Continuing the expedition further past Isla del Caño, we started to see the birds over the open ocean. First a Nazca Booby flew in front of the boat, not a good view but enough to identify it. Fortunaletly, soon we get good views from one that was perched on a floating piece of wood.
|Nazca Booby Sula granti|
One of the most common bird there, was Black Tern, which is a migrant on both Caribbean and Pacific coasts. Even though we spotted several of them, just two had complete breeding plumaje (all black with a white patch on the wing and white undertail coverts).
|Black Tern Chlidonias niger (complete breeding plumage)|
Another bird we saw several times around was the Red-necked Phalarope in non-breading plumage. This bird is a type of wader, but is typically found offshore (also on salt ponds), and feeds and rests afloat picking plankton from surface.
|Red-necked Phalarope Phalaropus lobatus|
Getting to the farthest point of the trip (60 km past Isla del Cano), we found, floating on the wáter, an extensive flock of Storm-Petrels: at least a thousand Black Storm-Petrels, about two-thousand Least Storm-Petrels and just got the chance to see one Band-rumped Storm-Petrel amongst them. I was glad to see them because I had studied that bird family for the trip, but was surprised to realize that they are smaller than I thought, Least is the size of a Summer Tanager (15cm, 6in) and Black is about a Great Kisadee size (23cm, 9in)!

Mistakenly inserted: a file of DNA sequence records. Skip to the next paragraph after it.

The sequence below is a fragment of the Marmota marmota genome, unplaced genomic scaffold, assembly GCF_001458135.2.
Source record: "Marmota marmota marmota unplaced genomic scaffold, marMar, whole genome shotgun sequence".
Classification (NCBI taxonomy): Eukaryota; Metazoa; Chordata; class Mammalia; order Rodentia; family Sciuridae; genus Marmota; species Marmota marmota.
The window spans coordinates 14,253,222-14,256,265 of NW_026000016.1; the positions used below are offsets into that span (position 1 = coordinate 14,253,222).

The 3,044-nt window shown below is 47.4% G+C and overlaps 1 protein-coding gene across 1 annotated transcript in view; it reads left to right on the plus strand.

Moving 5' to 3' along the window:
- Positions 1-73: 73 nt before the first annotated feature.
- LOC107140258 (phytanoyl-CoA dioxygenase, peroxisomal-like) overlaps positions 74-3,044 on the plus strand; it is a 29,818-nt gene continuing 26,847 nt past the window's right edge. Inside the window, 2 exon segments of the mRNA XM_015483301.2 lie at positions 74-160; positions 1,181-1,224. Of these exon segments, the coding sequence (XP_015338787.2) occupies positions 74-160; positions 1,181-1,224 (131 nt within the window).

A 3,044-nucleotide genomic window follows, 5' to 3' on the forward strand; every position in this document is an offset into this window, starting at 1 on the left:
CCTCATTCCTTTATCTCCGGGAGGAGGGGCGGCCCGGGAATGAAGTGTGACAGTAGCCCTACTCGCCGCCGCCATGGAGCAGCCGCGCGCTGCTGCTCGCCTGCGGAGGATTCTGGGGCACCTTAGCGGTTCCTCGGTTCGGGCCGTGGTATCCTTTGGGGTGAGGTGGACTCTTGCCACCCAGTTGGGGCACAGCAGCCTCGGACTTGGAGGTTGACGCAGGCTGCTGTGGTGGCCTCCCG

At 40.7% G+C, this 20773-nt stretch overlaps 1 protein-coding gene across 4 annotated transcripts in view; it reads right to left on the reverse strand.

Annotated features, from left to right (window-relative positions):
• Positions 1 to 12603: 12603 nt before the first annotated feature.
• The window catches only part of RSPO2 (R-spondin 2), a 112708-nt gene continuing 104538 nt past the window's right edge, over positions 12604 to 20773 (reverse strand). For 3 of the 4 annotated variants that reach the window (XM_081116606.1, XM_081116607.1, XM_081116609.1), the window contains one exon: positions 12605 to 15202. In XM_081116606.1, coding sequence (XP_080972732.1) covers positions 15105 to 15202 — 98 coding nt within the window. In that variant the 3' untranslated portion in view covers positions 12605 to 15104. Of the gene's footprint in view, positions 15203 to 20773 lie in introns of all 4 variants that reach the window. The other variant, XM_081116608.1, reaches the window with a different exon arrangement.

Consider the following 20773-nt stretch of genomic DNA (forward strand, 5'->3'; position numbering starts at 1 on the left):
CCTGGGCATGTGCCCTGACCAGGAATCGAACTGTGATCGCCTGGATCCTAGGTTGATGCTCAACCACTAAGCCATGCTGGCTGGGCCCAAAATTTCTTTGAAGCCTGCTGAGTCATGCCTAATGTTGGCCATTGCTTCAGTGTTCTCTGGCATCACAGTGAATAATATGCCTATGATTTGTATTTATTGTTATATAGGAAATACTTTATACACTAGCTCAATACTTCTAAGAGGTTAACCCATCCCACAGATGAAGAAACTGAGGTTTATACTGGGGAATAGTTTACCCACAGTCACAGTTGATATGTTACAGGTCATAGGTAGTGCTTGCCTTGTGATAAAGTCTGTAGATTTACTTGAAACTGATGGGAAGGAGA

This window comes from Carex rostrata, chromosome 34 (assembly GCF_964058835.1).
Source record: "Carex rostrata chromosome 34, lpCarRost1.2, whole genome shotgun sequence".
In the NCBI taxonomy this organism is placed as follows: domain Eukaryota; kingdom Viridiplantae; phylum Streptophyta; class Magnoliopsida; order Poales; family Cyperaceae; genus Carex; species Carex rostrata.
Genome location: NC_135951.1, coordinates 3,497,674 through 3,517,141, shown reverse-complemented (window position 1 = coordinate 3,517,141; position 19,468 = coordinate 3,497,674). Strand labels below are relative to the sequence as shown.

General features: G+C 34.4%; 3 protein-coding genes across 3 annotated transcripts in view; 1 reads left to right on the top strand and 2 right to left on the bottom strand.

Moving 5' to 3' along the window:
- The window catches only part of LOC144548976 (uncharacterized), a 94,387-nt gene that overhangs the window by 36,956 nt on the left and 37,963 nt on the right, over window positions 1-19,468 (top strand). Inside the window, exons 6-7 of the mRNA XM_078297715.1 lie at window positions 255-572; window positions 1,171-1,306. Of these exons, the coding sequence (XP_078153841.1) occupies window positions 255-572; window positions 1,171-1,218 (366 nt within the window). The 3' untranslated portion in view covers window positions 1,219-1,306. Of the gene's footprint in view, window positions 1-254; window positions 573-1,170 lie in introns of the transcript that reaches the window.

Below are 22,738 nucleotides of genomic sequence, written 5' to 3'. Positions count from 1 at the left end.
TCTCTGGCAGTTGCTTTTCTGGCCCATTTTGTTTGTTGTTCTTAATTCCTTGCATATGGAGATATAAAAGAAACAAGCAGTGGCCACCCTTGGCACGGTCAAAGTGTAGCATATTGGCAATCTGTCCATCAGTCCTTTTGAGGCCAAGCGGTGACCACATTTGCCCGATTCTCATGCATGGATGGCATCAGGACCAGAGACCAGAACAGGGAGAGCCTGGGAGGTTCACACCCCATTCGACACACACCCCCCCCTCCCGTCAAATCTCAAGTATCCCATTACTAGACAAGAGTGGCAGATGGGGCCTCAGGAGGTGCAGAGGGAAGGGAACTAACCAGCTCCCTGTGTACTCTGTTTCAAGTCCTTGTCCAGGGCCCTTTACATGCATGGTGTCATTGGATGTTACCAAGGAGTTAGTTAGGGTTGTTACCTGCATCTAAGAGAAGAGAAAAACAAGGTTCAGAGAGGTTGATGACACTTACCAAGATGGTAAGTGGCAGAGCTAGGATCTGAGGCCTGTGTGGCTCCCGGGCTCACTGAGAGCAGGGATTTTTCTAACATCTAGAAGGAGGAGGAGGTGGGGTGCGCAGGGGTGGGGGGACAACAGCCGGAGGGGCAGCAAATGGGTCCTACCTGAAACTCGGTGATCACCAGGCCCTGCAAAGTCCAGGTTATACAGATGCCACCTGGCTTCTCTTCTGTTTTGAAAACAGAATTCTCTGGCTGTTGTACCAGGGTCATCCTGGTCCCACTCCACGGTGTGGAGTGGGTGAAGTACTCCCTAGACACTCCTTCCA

|Band-rumped Storm-Petrel Oceanodroma castro, Least Storm-Petrel Oceanodroma microsoma, Black Storm-Petrel Oceanodroma Melania|
Once we were at 60 km from land, the captain ask for some time for fishing, taking advantage we were on a very good fishing area. To be honest I'm not a fan of fishing and already was feeling a little bit dizzy, so I didn't want to stay there, but the majority won and we stayed there for an hour. My bad humor started to change because meanwhile standing in the heavy sun, a Galápagos and a Wedge-tailed Shearwater past by several times, giving me the chance to observe them well!